We are living in an ever-increasing world filled with skeptics. They sincerely want to believe in the resurrection but are reserving their final opinion until more evidence becomes available. They need or want convincing proof – before they will commit themselves completely to the message of Easter.
We believers today are in desperate need to follow in the footsteps of Thomas, proclaiming the message of the bloody cross and the empty tomb as it happened in time and space. This request for proof should not bother us in the least.
As the evidence for the resurrection is so compelling that only one conclusion is possible we must insist that the evidence be examined.
Thomas makes an amazing statement. Christian truth dare never be based on the faith of any believer, the church, or Peter, or even the teachings and traditions of the church. According to Thomas, he must have the same experience as the other disciples.
Peter and John did not run to the tomb as believers. They did not believe the early reports of the women. Neither did the Emmaus disciples believe the message! They knew of the report of the resurrection and told Jesus as they walked along the road that the women had seen a vision of angels. Within the first hours of Easter no one really believed the resurrection message! They were not expecting the resurrection, and besides, dead men don’t get up and live!
What changed their hearts and minds were the bodily appearance of Jesus to these first eyewitnesses. Yes, it is the message, which converts. But to that soul, which is searching, as was the case with the early disciples, the message, with proof is what makes the testimony convincing.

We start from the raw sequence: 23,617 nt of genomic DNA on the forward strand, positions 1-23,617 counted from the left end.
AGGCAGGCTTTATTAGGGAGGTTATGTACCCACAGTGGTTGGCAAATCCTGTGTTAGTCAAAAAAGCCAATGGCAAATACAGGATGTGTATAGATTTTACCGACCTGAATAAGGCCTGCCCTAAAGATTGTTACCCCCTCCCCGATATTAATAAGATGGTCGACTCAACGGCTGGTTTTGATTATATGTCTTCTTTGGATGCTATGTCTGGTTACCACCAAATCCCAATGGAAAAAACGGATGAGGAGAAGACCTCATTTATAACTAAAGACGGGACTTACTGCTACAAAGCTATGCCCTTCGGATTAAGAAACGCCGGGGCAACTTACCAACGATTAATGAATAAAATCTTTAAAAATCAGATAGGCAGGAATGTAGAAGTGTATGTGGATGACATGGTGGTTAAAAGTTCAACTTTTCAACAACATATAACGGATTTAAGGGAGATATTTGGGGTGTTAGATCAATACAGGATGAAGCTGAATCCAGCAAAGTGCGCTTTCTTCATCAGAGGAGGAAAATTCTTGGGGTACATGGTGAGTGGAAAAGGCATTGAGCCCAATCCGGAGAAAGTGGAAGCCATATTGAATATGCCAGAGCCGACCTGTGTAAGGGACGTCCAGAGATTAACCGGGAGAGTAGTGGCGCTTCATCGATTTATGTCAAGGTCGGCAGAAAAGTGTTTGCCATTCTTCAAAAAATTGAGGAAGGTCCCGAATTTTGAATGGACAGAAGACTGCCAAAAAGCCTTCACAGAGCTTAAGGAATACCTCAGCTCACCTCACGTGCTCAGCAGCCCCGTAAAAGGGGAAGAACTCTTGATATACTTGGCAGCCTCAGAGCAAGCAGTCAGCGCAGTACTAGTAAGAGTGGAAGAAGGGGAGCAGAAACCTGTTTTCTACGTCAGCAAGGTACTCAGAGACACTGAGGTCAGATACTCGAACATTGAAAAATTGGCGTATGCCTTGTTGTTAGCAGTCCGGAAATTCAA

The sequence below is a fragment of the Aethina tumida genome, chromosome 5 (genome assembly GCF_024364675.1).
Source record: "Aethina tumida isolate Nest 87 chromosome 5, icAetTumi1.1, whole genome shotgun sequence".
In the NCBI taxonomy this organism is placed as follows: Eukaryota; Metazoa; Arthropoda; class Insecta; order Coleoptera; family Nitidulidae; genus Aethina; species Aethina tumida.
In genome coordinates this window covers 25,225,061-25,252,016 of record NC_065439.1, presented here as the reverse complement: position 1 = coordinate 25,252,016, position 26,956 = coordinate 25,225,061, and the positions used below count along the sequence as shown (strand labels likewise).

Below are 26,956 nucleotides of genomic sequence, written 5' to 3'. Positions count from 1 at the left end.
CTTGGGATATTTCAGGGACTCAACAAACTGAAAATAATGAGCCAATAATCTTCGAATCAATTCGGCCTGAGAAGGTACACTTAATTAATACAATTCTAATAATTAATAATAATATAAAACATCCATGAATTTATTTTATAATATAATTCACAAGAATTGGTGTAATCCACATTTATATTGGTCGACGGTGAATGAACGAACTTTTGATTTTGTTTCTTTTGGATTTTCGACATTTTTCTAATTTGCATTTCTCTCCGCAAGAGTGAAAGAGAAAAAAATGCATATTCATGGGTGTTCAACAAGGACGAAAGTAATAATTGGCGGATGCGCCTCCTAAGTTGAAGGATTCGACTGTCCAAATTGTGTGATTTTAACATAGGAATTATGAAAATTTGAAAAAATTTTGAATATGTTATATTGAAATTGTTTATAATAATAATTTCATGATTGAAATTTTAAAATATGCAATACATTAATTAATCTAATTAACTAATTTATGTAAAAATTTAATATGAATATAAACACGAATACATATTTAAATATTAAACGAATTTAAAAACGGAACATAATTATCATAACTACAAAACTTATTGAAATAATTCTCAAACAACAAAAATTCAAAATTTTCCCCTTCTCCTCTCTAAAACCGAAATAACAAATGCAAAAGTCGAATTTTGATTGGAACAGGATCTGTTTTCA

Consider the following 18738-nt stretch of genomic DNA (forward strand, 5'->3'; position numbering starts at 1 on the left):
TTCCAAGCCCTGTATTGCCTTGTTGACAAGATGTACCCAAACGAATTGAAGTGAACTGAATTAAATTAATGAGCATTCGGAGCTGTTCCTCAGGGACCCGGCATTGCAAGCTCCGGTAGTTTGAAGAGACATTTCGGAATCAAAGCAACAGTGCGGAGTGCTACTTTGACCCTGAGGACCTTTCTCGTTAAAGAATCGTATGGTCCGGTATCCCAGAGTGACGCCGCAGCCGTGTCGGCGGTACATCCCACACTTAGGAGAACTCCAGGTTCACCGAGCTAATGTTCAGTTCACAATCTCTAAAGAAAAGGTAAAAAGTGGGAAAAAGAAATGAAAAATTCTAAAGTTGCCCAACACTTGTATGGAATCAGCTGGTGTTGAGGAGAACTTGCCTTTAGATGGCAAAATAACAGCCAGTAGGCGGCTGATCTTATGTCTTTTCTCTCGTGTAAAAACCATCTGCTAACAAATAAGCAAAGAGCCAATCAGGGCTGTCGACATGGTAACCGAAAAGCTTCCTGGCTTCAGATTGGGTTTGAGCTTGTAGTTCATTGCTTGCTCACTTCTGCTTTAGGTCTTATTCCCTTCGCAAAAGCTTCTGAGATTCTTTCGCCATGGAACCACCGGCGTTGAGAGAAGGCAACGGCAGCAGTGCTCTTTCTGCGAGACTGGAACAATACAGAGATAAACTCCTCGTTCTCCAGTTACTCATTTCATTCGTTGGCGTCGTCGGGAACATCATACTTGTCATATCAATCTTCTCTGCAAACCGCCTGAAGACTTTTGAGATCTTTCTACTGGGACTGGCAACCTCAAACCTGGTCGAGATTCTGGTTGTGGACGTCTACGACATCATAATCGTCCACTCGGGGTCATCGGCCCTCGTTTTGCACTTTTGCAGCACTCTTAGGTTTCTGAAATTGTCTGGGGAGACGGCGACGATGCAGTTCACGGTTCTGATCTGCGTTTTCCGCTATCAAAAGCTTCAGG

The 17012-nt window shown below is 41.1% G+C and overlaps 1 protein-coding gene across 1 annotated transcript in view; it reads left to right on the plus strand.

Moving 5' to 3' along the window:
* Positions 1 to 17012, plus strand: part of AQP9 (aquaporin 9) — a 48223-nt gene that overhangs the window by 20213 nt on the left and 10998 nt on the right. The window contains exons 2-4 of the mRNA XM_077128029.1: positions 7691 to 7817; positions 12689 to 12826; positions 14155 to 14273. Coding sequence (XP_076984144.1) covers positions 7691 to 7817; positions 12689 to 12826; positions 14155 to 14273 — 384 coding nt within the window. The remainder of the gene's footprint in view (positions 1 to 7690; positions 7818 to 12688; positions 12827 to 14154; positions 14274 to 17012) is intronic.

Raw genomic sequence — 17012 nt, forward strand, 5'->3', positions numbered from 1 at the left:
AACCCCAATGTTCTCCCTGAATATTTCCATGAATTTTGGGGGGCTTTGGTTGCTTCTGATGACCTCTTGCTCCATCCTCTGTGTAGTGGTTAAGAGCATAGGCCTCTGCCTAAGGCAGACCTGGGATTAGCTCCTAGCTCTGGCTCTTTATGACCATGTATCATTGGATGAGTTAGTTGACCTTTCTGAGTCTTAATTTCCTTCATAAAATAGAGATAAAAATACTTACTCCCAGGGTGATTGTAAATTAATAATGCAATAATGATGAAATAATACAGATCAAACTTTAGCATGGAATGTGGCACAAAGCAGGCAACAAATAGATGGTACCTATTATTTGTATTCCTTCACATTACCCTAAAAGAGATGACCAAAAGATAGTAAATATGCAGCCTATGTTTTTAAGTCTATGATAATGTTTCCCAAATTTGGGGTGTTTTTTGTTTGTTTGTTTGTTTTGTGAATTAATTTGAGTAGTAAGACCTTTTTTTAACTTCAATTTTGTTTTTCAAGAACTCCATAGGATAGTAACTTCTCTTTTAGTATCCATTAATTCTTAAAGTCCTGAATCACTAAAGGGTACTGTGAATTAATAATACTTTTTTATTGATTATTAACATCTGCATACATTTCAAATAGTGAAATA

Thomas demands the same reality. He said to them, “unless I see the nail marks in His hands, and put my finger where the nails were and put my hands into His side, I will not believe it!” Thomas’ demand for proof is a matter of necessity. If he is to have the same faith as the rest, he must experience the same proof. He must have the same reality. He too must say, “I too have seen the Lord!”
Thomas’ demand for proof does faith a service. We trust not in pious opinions but rather faith anchored and grounded in fact. Thomas’ demand has not weakened faith; to the contrary, his demands have strengthened it; pointing us specifically to the very events and circumstances of our salvation; a cross, a tortured body and an empty tomb.
Thomas’ confrontation with our Lord and the awareness of Thomas that Jesus had indeed come back from the dead motivate John to conclude his gospel with these words, “And many other signs truly did Jesus in the presence of His disciples which are not written in this book. But these have been written that you might believe that Jesus is the Christ, the Son of God; and that believing you might have life in His name.” (John 21)
The evidence from Scripture declares that Jesus did in fact live, die, and rise from the dead in our time. The resurrection is evidence that Jesus was born in our time – born to redeem the sons of earth, born to give them second birth.
Ours is not “religion as usual” and we have Thomas to thank! The Easter event from our vantage point and from our viewpoint is unbelievable. That is the way Thomas felt about it. What Thomas discovered, we must discover, that the resurrection is acceptable when we look at the event from God’s viewpoint and from His perspective. Reject not until you have examined the evidence. Thanks to Thomas, evidence plus faith produces conviction.

Schnorr von Carolsfeld woodcuts © WELS for permission granted for personal and congregational use

Monday, April 12, 2010

Time in the Word - Easter 3

Monday, 12 April 2010—Psalm 145:4–7, 9; antiphon, Psalm 145: 10—This Song of Praise by King David leads off the last six psalms, all of them songs of praise. As redeemed children of the Lord, our greatest delight shall always be to give thanks to Him, to bless Him, to commend His mighty works to others, to declare His mighty acts, to meditate on His wondrous works, to speak of the might of His awesome deeds, to declare His greatness, and to sing aloud of His righteousness!

Tuesday, 13 April 2010—Psalm 30—Sunday’s psalm was composed by David when he dedicated the materials for the building of the Temple (1 Chronicles 22:1–6), and may have been used at subsequent dedications: at the dedication of Solomon’s Temple (2 Chronicles 7:4–10) and in 165 b.c., at the Jewish Feast of Dedication (Hanukkah; see 1 Maccabees 4:54–59; 2 Maccabees 10:1–9; John 10:22). The psalm is one of thanksgiving to God for preservation of physical life (vv. 1–5) and spiritual life (6–10). Finally, the last two verses give thanks to the Lord for His mercy forever.